We then headed all the way back to the bus depot for our late night bus home. And of course, as no trip with Mobrien can be ordinary (or go without bodily harm), we stopped at a rest stop, raced off the bus, and, of course, in my mad dash for food I wiped out and sprained my ankle. Typical. Fortunately, this was just before the Chunnel so we were really only an hour and forty-five minutes from London so I was soon lying on my bed, on a Saturday night, icing my ankle after spending a day in Paris. Only me, people.
Thanks to the ankle (and the need to sleep), we decided to wait to head to Windsor Castle until next week, instead opting for a day of errands and laundry followed by an outing to high tea at Harrods! The sunsets here have been spectacular lately (shocking I know) and we sat at the Terrace Room. Oh and of course there were scones involved. When is there not?
Looking ahead to this week, the traveling continues with Stratford-on-Avon, Oxford and Warwick Castle this weekend, plus the Chelsea-Sparta Prague game on Thursday! Hopefully, this post goes through… And this way I’ll be able to blog wherever, whenever, from now on!
Friday, February 8, 2013
I think it's safe to say that I have managed to break my new year's resolutions already. My biscuit addiction is still going strong, I'm still drinking a lot (A LOT) of tea and I have not completed - nor started - one blog post. MASSIVE FAIL.
I have decided that this semester instead of boring you all with the ins and outs of my life I would take a step back and allow the Ithaca students here in London to tell you about their journey here. From orientation through to departure I am hoping you will get an insight into life as an international student in London and those of you who have left us behind can reminisce on the past and potential future students can be assured that life over the other side of that huge pond is not quite so scary after all...
On that note I would like to introduce our first blogger of Spring 2013: Marissa Andrews, a junior Drama major. Marissa has chosen to enlighten you all on the cultural differences between London and the USA as although we may think we speak the same language there are many times when we find ourselves lost in translation.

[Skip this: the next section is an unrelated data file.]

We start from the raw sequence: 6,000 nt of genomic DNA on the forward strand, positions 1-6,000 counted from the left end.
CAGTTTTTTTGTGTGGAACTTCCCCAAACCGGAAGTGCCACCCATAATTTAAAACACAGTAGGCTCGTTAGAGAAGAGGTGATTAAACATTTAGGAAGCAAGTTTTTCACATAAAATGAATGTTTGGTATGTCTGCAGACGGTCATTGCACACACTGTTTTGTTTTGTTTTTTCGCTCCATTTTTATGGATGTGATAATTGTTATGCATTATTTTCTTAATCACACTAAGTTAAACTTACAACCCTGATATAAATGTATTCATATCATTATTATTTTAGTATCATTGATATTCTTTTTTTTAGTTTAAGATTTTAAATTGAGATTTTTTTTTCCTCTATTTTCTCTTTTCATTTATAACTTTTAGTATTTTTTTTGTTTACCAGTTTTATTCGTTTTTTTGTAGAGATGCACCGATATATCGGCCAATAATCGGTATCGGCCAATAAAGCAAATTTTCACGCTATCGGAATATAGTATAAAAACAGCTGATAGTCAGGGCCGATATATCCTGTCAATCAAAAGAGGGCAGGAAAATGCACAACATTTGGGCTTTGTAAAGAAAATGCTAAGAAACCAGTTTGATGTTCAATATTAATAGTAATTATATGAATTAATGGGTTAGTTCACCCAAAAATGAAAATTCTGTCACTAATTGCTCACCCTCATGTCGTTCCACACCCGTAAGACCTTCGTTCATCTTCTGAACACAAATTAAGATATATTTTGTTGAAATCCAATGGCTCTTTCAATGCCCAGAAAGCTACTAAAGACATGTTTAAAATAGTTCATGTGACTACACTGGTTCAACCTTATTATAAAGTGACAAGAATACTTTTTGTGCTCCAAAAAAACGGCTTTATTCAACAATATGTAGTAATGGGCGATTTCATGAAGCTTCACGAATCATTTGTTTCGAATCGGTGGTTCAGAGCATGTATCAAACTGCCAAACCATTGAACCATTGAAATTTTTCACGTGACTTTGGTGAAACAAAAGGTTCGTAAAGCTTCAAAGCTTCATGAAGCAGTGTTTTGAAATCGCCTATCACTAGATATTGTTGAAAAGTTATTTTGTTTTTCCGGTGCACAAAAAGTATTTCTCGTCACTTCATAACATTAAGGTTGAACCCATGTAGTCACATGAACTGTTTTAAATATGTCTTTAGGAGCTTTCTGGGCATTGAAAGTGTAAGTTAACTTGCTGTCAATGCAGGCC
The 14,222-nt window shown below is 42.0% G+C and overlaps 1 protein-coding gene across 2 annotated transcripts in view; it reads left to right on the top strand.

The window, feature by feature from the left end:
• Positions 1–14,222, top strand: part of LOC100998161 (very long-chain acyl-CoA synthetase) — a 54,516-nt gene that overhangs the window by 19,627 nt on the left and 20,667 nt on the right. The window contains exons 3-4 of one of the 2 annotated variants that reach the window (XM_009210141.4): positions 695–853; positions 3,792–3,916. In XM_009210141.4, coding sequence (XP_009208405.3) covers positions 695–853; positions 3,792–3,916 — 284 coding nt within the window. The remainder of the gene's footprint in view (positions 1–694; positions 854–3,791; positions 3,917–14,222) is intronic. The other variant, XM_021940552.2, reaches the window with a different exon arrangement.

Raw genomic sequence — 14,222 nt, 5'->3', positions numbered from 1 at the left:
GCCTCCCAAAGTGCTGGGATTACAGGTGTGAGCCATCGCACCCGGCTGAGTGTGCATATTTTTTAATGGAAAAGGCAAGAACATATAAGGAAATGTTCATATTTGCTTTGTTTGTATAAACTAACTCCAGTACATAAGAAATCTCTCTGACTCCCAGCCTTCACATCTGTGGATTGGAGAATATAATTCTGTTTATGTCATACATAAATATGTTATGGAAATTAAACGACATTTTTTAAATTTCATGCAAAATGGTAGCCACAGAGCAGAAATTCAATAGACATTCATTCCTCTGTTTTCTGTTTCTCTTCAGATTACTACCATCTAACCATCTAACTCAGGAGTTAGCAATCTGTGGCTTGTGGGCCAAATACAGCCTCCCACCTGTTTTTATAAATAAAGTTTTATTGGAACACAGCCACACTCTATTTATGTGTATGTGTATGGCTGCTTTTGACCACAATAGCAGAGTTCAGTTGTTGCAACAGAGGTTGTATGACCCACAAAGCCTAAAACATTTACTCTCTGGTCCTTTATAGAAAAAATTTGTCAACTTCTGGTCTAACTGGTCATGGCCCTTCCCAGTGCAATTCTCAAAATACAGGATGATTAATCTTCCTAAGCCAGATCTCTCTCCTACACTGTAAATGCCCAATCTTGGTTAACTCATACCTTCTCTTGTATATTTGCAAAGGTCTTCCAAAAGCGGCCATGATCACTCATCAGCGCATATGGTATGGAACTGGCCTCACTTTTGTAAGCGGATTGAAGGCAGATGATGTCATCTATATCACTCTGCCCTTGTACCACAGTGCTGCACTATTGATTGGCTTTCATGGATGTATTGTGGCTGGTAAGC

Travelling to London for the semester was my first time outside of the United States, so needless to say I was a bit scared. I’ve never encountered a different culture before and was worried about the change. I can now say with confidence that London is not scary at all! But there definitely are some cultural differences. I’ve made a list of a few that I noticed. If you’re thinking about travelling to London for a semester, don’t stress about memorizing every one of these before your plane touches down in the city. The ICLC staff will teach you everything you need to know about the country. However, it may be nice to know some of these ahead of time. This is in no way a comprehensive list, just things that I’ve noticed!
1. We all know that they drive on the opposite side of the road. However, I personally forgot this means that we also have to look the opposite way before crossing the street. Look to your right first!!!! Luckily, many of the central areas of the city actually have LOOK RIGHT and LOOK LEFT painted right on the pavement. Pedestrians DO NOT have the right of way. Let the cars go first!